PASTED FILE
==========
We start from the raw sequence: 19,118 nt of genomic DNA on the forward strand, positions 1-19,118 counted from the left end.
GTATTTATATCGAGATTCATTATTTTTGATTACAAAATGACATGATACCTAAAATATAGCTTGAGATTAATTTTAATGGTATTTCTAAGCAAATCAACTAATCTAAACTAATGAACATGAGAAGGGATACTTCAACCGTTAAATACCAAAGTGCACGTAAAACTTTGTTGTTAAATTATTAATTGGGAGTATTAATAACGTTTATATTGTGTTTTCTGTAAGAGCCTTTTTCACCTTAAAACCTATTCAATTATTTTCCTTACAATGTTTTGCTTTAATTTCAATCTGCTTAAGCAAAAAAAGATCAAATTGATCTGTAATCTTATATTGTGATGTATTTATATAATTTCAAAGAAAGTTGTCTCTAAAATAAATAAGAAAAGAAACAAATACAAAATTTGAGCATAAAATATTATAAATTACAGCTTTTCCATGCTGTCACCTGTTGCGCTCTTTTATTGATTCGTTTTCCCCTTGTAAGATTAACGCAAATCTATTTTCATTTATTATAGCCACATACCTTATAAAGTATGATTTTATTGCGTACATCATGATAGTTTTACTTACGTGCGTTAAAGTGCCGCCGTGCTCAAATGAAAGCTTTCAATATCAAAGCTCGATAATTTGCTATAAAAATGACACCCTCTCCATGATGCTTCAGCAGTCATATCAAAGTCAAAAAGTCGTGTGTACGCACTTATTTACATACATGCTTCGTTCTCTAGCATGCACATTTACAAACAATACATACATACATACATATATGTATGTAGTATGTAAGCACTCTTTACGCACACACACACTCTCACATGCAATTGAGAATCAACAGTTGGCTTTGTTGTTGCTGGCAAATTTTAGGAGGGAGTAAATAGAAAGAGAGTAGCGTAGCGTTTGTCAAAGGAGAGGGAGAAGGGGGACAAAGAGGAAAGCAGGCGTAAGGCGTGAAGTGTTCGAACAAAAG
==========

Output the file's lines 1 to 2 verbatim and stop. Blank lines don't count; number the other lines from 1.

We start from the raw sequence: 19,118 nt of genomic DNA on the forward strand, positions 1-19,118 counted from the left end.
GTATTTATATCGAGATTCATTATTTTTGATTACAAAATGACATGATACCTAAAATATAGCTTGAGATTAATTTTAATGGTATTTCTAAGCAAATCAACTAATCTAAACTAATGAACATGAGAAGGGATACTTCAACCGTTAAATACCAAAGTGCACGTAAAACTTTGTTGTTAAATTATTAATTGGGAGTATTAATAACGTTTATATTGTGTTTTCTGTAAGAGCCTTTTTCACCTTAAAACCTATTCAATTATTTTCCTTACAATGTTTTGCTTTAATTTCAATCTGCTTAAGCAAAAAAAGATCAAATTGATCTGTAATCTTATATTGTGATGTATTTATATAATTTCAAAGAAAGTTGTCTCTAAAATAAATAAGAAAAGAAACAAATACAAAATTTGAGCATAAAATATTATAAATTACAGCTTTTCCATGCTGTCACCTGTTGCGCTCTTTTATTGATTCGTTTTCCCCTTGTAAGATTAACGCAAATCTATTTTCATTTATTATAGCCACATACCTTATAAAGTATGATTTTATTGCGTACATCATGATAGTTTTACTTACGTGCGTTAAAGTGCCGCCGTGCTCAAATGAAAGCTTTCAATATCAAAGCTCGATAATTTGCTATAAAAATGACACCCTCTCCATGATGCTTCAGCAGTCATATCAAAGTCAAAAAGTCGTGTGTACGCACTTATTTACATACATGCTTCGTTCTCTAGCATGCACATTTACAAACAATACATACATACATACATATATGTATGTAGTATGTAAGCACTCTTTACGCACACACACACTCTCACATGCAATTGAGAATCAACAGTTGGCTTTGTTGTTGCTGGCAAATTTTAGGAGGGAGTAAATAGAAAGAGAGTAGCGTAGCGTTTGTCAAAGGAGAGGGAGAAGGGGGACAAAGAGGAAAGCAGGCGTAAGGCGTGAAGTGTTCGAACAAAAG